NEW! Canadian Military History Trivia Challenge

Day: July 22, 2022

Saviour of Ceylon
Air Force, Military History

Saviour of Ceylon

Patrolling over the Indian Ocean, pilot Leonard Birchall and his aircrew spotted an approaching Japanese fleet It had been a long, uneventful flight. After 12 hours of scanning the vast Indian Ocean without luck, the pilot of the Royal Canadian Air Force Catalina flying boat decided to return to base. Suddenly, the navigator cried out; he had seen something on the horizon. The pilot banked and headed toward the sighting. It was a Japanese raiding fleet heading for Ceylon (Sri Lanka). As the radio operator sent a warning message to alert the island, Japanese fighters swarmed the flying boat. Cannon shells tore through the aircraft and set it on fire, forcing the pilot to crash land. Six of the nine crewmen survived and were picked up by a Japanese ship. Their next three and a half year...
RIGHTS FIGHT
Canada Corner, Home Front

RIGHTS FIGHT

As the Second World War wound down, Ottawa assumed wartime working women would return to homemaking—the women had other ideas “Whether I marry or not, I want to have a job,” Alison Lindsey told a CBC Radio panel on “The Servicemen’s Forum” broadcast from HMCS Stadacona docked in Halifax on March 22, 1945. The war was winding down and the show’s discussion topic that day was the role of women after the war.  The number of women toiling in Canada’s wartime labour force peaked in the fall of 1944 at 1.2 million, nearly a third of Canadian workers. Ottawa’s Advisory Committee on Reconstruction reckoned the majority would revert to “the normal urge towards marriage, home, and family life” when the conflict ended. Leonard Marsh’s 1943 report for the committee backed the prospect, proclaiming...
Due North
Canada and the new Cold War, Defence Today

Due North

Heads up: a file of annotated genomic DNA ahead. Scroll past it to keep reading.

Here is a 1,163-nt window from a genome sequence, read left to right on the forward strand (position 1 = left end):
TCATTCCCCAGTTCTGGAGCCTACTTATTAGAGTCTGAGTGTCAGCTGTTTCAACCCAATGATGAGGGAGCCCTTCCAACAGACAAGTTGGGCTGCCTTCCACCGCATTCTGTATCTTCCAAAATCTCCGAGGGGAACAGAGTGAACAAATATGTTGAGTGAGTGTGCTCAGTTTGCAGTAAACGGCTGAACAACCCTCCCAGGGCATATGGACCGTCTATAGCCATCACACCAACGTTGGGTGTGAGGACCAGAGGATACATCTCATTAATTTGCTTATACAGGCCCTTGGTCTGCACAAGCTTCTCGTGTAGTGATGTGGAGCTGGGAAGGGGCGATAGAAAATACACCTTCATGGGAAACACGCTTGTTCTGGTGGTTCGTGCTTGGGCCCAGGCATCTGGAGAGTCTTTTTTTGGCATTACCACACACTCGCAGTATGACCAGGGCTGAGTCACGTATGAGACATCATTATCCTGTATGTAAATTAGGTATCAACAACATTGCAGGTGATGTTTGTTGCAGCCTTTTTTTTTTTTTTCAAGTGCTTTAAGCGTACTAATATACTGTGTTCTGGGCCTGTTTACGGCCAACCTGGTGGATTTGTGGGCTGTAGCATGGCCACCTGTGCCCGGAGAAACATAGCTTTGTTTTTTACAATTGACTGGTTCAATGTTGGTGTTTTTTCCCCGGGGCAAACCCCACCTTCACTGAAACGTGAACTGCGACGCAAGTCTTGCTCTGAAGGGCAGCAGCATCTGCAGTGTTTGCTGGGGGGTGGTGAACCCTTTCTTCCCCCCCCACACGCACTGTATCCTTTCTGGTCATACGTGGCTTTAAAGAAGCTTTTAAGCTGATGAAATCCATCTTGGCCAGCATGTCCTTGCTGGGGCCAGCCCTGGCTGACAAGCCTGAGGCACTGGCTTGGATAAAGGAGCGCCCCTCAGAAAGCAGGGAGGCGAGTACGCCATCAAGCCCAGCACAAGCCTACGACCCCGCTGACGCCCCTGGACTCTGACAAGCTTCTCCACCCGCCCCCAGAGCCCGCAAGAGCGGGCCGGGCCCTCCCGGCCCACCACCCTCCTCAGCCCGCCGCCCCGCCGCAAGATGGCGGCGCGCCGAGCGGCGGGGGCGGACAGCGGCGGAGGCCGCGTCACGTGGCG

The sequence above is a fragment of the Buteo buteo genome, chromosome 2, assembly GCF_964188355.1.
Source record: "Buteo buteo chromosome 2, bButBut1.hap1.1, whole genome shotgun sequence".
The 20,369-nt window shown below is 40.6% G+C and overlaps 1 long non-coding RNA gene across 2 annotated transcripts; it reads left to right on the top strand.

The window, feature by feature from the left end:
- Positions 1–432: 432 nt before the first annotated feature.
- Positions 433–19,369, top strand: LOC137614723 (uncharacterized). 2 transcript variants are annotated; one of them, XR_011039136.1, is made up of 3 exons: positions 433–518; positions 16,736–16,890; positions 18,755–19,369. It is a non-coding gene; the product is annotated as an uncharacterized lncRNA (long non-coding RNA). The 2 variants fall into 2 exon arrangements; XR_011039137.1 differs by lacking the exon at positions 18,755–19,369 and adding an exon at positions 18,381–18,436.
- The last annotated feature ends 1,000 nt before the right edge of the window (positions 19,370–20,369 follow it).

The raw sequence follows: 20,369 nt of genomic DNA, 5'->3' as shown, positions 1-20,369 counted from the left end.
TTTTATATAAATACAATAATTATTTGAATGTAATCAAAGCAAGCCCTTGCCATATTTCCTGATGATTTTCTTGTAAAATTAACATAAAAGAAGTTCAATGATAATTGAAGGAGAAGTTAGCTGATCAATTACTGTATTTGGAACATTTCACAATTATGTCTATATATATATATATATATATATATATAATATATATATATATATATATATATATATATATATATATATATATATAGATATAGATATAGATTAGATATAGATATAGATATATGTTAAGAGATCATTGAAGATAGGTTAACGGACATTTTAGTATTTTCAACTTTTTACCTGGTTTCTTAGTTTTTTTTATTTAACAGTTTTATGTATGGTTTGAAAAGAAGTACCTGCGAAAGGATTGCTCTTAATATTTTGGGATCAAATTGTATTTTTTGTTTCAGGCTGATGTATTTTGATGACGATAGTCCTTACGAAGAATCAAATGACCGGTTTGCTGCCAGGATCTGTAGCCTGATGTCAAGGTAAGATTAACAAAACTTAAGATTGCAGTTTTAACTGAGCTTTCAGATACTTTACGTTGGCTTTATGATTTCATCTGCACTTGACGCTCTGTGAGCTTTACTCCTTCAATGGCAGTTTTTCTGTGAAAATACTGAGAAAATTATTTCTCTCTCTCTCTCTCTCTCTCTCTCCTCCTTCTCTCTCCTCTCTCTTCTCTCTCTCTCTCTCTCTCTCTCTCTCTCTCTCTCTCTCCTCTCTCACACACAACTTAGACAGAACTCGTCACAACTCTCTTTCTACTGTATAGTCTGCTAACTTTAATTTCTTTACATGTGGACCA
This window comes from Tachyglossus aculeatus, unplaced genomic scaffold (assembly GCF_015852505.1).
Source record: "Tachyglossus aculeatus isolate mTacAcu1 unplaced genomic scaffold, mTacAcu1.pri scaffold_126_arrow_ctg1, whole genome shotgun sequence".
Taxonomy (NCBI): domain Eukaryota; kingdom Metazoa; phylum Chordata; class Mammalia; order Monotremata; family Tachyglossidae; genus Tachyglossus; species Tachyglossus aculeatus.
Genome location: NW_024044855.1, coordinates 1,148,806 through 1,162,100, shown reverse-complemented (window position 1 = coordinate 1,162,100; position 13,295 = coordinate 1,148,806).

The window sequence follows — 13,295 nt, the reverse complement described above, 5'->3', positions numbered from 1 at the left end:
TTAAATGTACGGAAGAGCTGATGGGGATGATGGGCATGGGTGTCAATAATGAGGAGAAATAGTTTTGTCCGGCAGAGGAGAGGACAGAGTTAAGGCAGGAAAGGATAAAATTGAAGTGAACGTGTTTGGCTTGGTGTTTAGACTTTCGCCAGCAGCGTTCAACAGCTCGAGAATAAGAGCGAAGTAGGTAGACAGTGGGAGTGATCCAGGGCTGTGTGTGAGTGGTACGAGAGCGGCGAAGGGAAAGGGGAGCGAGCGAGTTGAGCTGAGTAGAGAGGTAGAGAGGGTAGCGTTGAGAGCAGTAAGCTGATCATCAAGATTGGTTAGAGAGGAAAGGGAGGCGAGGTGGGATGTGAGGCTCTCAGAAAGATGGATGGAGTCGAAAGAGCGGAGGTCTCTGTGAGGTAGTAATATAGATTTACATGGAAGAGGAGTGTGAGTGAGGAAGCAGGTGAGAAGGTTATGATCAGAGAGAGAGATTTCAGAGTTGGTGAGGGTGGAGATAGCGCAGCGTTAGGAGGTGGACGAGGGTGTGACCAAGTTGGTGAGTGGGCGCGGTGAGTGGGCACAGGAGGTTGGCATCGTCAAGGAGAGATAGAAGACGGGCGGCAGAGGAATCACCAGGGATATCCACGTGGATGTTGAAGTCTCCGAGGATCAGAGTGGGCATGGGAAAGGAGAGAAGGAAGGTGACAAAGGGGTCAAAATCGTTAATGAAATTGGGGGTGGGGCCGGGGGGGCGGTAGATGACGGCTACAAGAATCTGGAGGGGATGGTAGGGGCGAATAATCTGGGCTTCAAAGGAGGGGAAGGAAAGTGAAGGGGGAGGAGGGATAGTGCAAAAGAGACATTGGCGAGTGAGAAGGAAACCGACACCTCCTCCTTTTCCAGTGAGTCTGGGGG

Can Canada continue to rely on the U.S. for its defence? The Americans are our best friends whether we like it or not.” So famously said Robert Thompson, leader of Canada’s Social Credit Party in the early 1960s. While he wasn’t known as a great speaker, Thompson nonetheless had a gift for getting to the heart of the matter.  Canadians and Americans share most of the North American continent. We live roughly similar lives, try our best to understand each other and read the same books and watch the same shows. We don’t fight with each other except over softwood lumber, dairy tariffs and which country is better at hockey.  Yet there are real differences. The United States is a superpower, the richest and most powerful state on Earth. Canada is at best a middle power with about one-tenth...
The Acadian expulsion
Canada Corner, O Canada

The Acadian expulsion

At least 10,000 Acadians were forcibly displaced In the century after it was established in 1604, the eastern North American colony of Acadia changed hands between France and Britain six times before finally landing under British rule in 1713.   Through it all, residents of the region around the Bay of Fundy were able to retain their language, religion and customs. The Acadians, however, wouldn’t sign an oath of allegiance to the British Crown because they weren’t prepared to bear arms against France. But by 1730, they agreed to remain officially neutral.  Despite this promise, the British feared the “French Neutrals” would support France in any war, and there always seemed to be the threat of conflict between the historic rivals. In 1755, another agreement was circulated, this one wi...

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An informative primer on Canada’s crucial role in the Normandy landing, June 6, 1944.